Centre files SLP against Delhi HC order which ruled that Anti Corruption Bureau of Delhi has jurisdiction to entertain and act on complaint against Delhi Police officer or official under Prevention of Corruption Act
The Supreme Court, on Friday, will hear the Centre’s Special Leave Petition against the Delhi High Court order that recently ruled that the Anti Corruption Bureau of Delhi has jurisdiction to entertain and act on complaint against Delhi Police officer or official under Prevention of Corruption Act.
The Bench, comprising of Justice A.K. Sikri and Justice U.U. Lalit agreed to Additional Solicitor General, Maninder Singh’s plea that the matter should be given an urgent hearing.
The Centre’s petition also challenges the observation that the Lieutenant Governor has no power in the posting and transfer of bureaucrats in the Delhi Government.
The Delhi High Court had, on May 25th, rejecting the bail application filed by a head constable. The applicant had submitted, among other things, that the Anti- Corruption Branch (ACB) of the Government of National Capital Territory Delhi (GNCTD) does not have the competence or jurisdiction to act on the complaint of the complainant, since he is not an employee or functionary of the GNCTD.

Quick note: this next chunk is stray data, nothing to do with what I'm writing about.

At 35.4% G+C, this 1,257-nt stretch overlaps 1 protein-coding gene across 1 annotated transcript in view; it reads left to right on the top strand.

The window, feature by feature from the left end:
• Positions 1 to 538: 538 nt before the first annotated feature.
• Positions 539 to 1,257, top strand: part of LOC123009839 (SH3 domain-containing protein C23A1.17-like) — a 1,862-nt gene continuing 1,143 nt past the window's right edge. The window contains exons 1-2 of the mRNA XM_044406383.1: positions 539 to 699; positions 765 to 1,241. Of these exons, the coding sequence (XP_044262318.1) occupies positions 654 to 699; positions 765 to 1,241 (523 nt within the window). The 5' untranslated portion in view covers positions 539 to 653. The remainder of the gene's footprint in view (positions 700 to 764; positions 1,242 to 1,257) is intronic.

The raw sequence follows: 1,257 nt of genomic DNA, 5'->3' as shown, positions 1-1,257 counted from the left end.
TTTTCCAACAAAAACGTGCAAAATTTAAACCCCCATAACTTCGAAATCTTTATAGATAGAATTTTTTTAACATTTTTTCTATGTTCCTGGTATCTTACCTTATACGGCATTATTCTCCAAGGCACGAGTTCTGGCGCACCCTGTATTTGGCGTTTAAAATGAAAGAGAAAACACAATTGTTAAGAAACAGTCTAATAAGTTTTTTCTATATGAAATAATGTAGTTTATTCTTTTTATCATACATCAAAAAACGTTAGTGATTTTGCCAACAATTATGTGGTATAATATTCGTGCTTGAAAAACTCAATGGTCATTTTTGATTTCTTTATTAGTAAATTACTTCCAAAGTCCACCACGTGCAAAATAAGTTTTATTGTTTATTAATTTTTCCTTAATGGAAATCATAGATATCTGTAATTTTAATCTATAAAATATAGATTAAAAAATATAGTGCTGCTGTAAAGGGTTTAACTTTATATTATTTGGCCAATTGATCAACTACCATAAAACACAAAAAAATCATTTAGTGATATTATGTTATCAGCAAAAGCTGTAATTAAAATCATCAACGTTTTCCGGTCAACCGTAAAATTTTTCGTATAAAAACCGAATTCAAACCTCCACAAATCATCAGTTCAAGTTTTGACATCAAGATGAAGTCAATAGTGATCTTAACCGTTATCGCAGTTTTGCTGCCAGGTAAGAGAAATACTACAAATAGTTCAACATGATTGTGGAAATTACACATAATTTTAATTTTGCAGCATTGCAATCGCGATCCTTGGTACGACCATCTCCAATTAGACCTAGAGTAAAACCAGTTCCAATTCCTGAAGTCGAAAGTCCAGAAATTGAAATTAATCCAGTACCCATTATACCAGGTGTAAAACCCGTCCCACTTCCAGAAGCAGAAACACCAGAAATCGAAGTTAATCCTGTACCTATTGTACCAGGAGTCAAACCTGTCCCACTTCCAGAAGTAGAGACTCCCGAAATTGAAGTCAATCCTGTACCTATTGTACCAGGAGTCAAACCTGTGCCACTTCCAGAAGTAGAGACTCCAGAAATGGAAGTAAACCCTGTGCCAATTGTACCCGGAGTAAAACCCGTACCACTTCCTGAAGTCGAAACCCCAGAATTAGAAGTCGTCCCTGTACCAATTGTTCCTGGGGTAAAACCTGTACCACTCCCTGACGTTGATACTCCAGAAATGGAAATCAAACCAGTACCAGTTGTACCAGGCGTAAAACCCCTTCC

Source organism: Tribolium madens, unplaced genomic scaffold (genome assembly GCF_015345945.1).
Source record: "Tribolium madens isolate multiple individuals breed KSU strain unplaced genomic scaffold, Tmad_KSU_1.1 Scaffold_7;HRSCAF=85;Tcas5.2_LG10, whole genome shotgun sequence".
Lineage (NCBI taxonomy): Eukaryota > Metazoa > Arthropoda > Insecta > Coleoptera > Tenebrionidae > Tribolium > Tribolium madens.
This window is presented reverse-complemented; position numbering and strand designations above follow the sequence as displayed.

The Court agreed with the State’s submission that the relevant legislative entry facilitating enforcement of Prevention of Corruption Act cases are entries 1 (criminal law) & 2 (criminal procedure) of List III.
While examining the position of the Union Territory of Delhi, with respect to the Union, the Court observed, “If a law made by Parliament puts fetters on the executive powers of the President in respect of a Union Territory, to the extent of such fetter the executive power of the President shall stand curtailed in respect of the Union Territory.”
“Thus, the constitutional scheme in relation to the extent of executive power of the Union over the NCTD is on similar lines as it is in relation to a State, except that, whereas the Governor of a State may act in his discretion in matters so provided for in the Constitution, the Lieutenant Governor of NCTD may so act in his discretion as provided by any law made by Parliament,” it added.
It further said that in respect of matters which do not fall outside the purview of the powers conferred on the Legislative Assembly, the Lieutenant Governor must act on the aid and advice of the Council of Ministers.
The Court hence observed that the Union Government could not have issued the notification dated 23.07.2014 thereby seeking to restrict the executive authority of the GNCTD acting through its ACB to act on complaints under the PC Act only in respect of officers and employees of the GNCTD. Read the judgment here.